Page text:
Tag: Dexter Fowler

Dexter Fowler to Cardinals: Latest Contract Details, Comments, Reaction

Outfielder Dexter Fowler agreed to sign with the St. Louis Cardinals on Thursday, as first reported by USA Today‘s Bob Nightengale.

The deal is for five years and $82.5 million, including a full no-trade clause, per Ken Rosenthal of Fox Sports on Friday. 

Frank Cusumano of KSDK Sports in St. Louis reported a physical is scheduled for Friday.

Fowler, 30, was a crucial member of the Chicago Cubs as they won their first World Series title since 1908, hitting .276 with 13 home runs, 48 RBI, 84 runs and 13 stolen bases in 125 regular-season games. He was solid in the postseason as well, hitting .250 with three home runs, six RBI, 11 runs and a stolen base in 17 games.

But the Cubs are loaded in the outfield, with Kyle Schwarber, Jason Heyward, Ben Zobrist and Albert Almora Jr. available. Heyward and Almora are capable of manning center field duties, so re-signing Fowler was never likely to be a priority for the reigning champions.


That allowed St. Louis to snag Fowler, who should not only improve the team’s defense but also provide consistent production toward the top of the lineup. Additionally, his postseason experience will be valued in the clubhouse.

Fowler was a key ingredient in the Cubs’ title-winning season. Now, the Cardinals will be hoping he’s the addition that puts them over the top as they seek another championship themselves.

One of the primary areas of need for the Cardinals was an upgrade in center field, so Fowler will check off that box. Fowler’s signing should also fan the flames of the team’s heated rivalry with the Cubs, and his addition makes the Cardinals a threat in the NL Central.

Fowler’s signing won’t be as flashy as some of the other names out there, but he was exactly what the Cardinals needed this offseason.

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Dexter Fowler’s Defection Gives Cardinals a Fighting Chance Against Rival Cubs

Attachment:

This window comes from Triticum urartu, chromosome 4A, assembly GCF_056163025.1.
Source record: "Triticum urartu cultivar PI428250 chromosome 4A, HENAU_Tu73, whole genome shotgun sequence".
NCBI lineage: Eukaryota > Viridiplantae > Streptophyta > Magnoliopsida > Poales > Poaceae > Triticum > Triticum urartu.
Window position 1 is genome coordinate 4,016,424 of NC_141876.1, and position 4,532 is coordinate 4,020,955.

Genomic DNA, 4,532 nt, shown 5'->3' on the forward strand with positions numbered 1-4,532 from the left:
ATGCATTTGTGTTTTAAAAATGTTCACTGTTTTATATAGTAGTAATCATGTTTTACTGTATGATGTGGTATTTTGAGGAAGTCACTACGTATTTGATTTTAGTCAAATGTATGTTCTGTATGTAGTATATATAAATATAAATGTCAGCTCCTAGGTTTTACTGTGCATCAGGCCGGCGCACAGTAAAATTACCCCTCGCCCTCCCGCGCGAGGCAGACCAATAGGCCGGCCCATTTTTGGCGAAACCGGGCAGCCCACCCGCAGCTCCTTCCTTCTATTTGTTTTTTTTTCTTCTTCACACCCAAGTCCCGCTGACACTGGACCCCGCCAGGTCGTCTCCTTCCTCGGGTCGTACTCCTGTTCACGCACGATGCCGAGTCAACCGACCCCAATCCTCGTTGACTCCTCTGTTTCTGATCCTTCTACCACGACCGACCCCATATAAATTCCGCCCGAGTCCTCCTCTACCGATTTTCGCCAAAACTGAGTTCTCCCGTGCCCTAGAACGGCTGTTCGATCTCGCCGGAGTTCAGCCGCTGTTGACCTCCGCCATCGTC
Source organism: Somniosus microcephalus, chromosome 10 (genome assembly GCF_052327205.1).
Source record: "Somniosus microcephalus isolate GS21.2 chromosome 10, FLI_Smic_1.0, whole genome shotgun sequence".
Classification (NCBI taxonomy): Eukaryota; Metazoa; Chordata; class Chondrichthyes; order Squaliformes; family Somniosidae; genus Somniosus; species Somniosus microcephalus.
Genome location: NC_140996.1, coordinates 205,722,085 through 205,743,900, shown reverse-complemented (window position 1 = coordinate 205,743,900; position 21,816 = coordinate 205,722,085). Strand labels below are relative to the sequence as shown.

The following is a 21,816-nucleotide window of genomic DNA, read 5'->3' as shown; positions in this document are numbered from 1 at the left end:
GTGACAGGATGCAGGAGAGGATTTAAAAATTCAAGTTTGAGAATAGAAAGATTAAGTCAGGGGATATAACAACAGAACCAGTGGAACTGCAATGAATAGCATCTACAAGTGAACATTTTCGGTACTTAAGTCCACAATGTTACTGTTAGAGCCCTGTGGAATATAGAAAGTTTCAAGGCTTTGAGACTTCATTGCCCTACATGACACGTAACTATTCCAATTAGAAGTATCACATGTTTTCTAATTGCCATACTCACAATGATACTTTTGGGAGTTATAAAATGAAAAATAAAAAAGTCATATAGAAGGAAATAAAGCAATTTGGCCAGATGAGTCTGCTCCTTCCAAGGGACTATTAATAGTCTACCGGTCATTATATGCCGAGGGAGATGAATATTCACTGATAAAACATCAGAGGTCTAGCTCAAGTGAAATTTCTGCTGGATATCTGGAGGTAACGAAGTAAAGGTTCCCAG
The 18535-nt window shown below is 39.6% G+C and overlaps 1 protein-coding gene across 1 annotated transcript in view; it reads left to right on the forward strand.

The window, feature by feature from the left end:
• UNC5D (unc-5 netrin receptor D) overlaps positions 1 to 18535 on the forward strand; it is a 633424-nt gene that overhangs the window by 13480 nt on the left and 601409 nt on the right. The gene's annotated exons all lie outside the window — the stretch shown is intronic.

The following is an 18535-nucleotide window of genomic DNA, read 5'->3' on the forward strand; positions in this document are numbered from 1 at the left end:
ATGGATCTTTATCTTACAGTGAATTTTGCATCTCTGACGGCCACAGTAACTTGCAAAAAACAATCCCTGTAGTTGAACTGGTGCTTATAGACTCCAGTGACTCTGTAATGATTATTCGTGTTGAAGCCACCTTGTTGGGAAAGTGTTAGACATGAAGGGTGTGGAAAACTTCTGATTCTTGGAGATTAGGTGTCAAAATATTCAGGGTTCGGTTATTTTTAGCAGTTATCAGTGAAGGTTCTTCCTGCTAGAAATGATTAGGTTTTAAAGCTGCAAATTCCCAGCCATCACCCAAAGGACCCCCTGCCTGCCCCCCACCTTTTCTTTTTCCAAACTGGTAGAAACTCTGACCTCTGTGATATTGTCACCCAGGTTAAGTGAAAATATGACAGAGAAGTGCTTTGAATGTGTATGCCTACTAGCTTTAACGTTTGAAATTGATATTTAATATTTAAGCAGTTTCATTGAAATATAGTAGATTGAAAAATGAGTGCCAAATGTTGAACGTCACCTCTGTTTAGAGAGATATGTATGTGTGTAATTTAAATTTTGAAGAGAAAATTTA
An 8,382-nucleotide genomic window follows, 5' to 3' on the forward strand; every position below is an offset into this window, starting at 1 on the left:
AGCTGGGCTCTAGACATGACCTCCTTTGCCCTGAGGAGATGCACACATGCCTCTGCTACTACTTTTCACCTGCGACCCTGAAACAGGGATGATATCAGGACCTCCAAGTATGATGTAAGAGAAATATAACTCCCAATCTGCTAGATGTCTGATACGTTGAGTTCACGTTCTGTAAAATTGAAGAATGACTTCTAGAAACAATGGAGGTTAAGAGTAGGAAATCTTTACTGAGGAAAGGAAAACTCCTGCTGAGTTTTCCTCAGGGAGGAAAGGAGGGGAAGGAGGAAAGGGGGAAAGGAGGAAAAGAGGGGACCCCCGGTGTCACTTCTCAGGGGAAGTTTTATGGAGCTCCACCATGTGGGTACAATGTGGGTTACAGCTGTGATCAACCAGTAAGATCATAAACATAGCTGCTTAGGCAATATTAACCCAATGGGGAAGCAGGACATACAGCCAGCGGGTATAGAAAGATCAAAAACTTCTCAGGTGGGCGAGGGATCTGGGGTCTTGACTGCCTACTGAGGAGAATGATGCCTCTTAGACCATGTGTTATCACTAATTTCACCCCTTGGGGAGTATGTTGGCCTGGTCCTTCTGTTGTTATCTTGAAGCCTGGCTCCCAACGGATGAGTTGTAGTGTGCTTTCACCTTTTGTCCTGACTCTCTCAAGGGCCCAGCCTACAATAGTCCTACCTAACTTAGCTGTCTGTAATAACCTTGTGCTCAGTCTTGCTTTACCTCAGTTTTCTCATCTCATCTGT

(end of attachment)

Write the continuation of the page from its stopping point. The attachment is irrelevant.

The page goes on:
The St. Louis Cardinals have the unenviable task of catching up to the Chicago Cubs. It’s a mission that will take all their cunning.

Their latest idea: deny the enemy and enrich themselves in one fell swoop.

It’s not officially official, but the news circulating Thursday night is that Dexter Fowler is defecting from the Cubs to the Cardinals. Bob Nightengale of USA Today was on it first:

According to Jon Heyman of Today’s Knuckleball, Fowler’s deal with St. Louis will be for five years and at least $16 million per season. The Cardinals would also lose the No. 19 pick in the 2017 draft.

Nonetheless, a quality center fielder may be about to earn less money than Aroldis Chapman, a one-inning relief pitcher who’s in line to get $86 million over five years from the New York Yankees. Simply on those grounds, let’s call this a win for the Cardinals. Good job, guys.

But that’s not the only reason for them to be giddy. Per Nightengale, Fowler has been the club’s top target since the summer. Manager Mike Matheny has made no secret of that, going so far as to compare Fowler to Cardinals All-Star Matt Carpenter.

“The more players that you can have like that, I think the better off you’re going to be,” the skipper told Derrick Goold of the St. Louis Post-Dispatch.

There’s more reason to like Fowler now than ever before. The 30-year-old is coming off one of his best seasons. He finished 2016 with an .840 OPS underscored by a .393 on-base percentage. He also played against type by rating well defensively.